Keep the Channel Open: An actor’s experience with The Alexander Technique

Martha Graham

Martha Graham

I have always enjoyed this quote from one of America’s most influential dancers and choreographers, Martha Graham. I believe it speaks to the spirit of all artists by encouraging us not to judge or edit our creative impulses but rather allow the art to flow through us, through our whole self, through our instrument.

The physical seat of this channel for me lies with what F. M. Alexander termed the Primary Control (the relationship of the head to the spine). I have noticed that when I am creatively stuck or stifled, my Primary Control is locked and visa versa. This stiffening also hinders my breath, my mind, and my emotional availability. A few years ago I was performing in the musical Little Women. I finished one scene and was transitioning into the next when in a split second I noticed that I had no emotional connection. I also noticed that my breath was shallow. Instead of panicking or trying to make the emotion happen I freed my Primary Control, my breath automatically dropped in to my core and I was flooded with presence. By this I mean, I was immediately brought to the present moment of what the character was experiencing. This unlocking of the channel then allowed the emotion to happen effortlessly. In addition to my emotional channel opening, my breathing became easier, my voice was richer, and my acting was more honest because I was not trying to make anything happen.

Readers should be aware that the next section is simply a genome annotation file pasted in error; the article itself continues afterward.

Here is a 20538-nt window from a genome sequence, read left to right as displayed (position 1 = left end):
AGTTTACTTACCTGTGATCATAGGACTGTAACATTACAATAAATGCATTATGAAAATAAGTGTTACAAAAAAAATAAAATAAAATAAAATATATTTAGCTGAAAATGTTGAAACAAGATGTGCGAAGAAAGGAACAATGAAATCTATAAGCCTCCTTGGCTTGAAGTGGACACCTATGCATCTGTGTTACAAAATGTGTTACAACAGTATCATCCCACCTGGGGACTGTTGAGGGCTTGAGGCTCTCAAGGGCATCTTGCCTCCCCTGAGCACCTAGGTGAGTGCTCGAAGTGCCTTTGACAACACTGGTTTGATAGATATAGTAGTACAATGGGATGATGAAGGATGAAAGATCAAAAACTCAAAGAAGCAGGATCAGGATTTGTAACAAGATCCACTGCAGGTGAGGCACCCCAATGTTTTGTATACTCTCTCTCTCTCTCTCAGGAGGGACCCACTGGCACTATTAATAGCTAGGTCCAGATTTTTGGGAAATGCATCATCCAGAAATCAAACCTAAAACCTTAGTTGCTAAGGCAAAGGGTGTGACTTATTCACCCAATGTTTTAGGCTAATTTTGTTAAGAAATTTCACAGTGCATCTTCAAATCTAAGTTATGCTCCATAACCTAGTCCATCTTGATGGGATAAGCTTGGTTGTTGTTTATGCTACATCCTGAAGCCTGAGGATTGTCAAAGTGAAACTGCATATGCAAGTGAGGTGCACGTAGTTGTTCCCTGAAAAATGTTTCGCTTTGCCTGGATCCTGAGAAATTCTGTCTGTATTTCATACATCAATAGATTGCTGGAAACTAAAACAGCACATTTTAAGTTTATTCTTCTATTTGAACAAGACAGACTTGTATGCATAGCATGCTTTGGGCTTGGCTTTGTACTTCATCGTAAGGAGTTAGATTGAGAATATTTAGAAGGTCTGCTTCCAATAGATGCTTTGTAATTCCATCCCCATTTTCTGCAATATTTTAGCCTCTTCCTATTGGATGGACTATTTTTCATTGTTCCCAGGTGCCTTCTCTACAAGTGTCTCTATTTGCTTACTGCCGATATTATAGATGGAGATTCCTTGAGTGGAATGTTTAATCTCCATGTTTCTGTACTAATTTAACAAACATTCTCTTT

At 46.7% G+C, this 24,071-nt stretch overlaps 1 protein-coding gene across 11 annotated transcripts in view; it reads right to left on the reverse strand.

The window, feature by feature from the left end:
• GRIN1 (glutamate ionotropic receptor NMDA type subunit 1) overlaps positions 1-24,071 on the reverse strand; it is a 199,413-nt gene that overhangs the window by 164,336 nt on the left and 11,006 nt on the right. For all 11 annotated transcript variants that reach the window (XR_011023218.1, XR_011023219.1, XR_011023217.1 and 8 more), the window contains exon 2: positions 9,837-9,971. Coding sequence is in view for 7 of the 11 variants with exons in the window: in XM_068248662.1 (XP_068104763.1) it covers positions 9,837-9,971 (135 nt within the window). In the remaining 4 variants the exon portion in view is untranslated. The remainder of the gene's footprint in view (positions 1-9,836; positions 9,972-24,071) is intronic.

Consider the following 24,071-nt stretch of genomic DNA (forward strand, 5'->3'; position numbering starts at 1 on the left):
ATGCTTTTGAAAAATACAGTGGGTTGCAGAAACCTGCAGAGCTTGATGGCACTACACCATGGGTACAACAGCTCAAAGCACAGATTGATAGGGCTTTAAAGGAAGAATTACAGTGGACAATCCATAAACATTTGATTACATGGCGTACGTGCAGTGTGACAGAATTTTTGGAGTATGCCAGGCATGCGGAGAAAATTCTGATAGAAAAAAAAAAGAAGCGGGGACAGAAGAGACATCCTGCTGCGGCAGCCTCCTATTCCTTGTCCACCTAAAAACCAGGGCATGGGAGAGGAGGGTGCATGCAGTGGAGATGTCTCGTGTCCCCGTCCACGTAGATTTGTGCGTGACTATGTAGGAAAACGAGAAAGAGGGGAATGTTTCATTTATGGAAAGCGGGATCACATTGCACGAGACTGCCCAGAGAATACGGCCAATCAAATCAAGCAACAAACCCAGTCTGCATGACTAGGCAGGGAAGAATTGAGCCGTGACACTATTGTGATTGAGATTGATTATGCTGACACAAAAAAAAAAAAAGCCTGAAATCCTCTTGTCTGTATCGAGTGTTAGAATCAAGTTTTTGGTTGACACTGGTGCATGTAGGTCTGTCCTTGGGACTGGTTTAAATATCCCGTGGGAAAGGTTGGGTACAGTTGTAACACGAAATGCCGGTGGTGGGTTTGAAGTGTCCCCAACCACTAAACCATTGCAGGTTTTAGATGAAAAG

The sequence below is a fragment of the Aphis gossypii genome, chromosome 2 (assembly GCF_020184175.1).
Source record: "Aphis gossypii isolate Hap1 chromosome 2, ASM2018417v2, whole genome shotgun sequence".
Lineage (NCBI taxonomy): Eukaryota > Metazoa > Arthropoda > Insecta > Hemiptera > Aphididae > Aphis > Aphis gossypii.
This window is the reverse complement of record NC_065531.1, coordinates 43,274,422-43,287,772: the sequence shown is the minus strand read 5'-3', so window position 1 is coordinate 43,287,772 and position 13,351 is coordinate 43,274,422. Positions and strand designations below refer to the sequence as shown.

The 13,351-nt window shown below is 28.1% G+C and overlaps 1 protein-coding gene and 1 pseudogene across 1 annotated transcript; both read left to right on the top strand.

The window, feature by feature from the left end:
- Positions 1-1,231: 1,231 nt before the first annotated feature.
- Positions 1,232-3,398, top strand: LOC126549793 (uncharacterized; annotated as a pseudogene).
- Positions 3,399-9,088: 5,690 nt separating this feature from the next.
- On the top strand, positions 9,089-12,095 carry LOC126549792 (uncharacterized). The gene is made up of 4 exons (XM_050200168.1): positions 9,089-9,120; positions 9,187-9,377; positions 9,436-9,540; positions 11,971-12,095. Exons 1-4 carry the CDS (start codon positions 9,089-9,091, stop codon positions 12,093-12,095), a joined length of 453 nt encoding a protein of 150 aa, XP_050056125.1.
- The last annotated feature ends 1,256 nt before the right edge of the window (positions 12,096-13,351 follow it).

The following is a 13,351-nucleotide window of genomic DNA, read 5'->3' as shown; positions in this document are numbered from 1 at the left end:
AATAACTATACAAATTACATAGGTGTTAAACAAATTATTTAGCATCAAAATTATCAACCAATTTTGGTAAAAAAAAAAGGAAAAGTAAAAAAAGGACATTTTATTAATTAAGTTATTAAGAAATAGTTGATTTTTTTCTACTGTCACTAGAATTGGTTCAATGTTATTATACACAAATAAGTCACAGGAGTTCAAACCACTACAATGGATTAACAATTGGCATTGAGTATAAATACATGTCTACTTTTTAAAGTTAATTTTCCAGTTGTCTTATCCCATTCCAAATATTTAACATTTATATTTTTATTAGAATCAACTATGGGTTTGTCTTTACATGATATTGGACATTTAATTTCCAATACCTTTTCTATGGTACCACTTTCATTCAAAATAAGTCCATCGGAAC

I had a similar experience just last month when I was acting in my first major motion picture. I had performed in some small on-camera work before but nothing this grand. The famous actors in the film did not cause me to hold my breath or panic, but having all of those large cameras, producers, lights, and hair and make-up people in the performance space started to effect my nerves. I was constantly freeing my Primary Control to help me stay present to my scene partner and to the script. My nerves (or stiffening of my Primary Control) snuck in from time to time but overall I was very pleased with how I was able to balance my breath, my Primary Control, and allow my channel to remain open.

Corrie Danieley is an Assistant Professor of Theatre at Northern Kentucky University where she directs main stage plays and teaches Movement for Actors, Voice Development for Actors, Performing Shakespeare, Audition Techniques, and The Alexander Technique. She is a Teaching Member of Alexander Technique International and a member of Actor’s Equity Association. 

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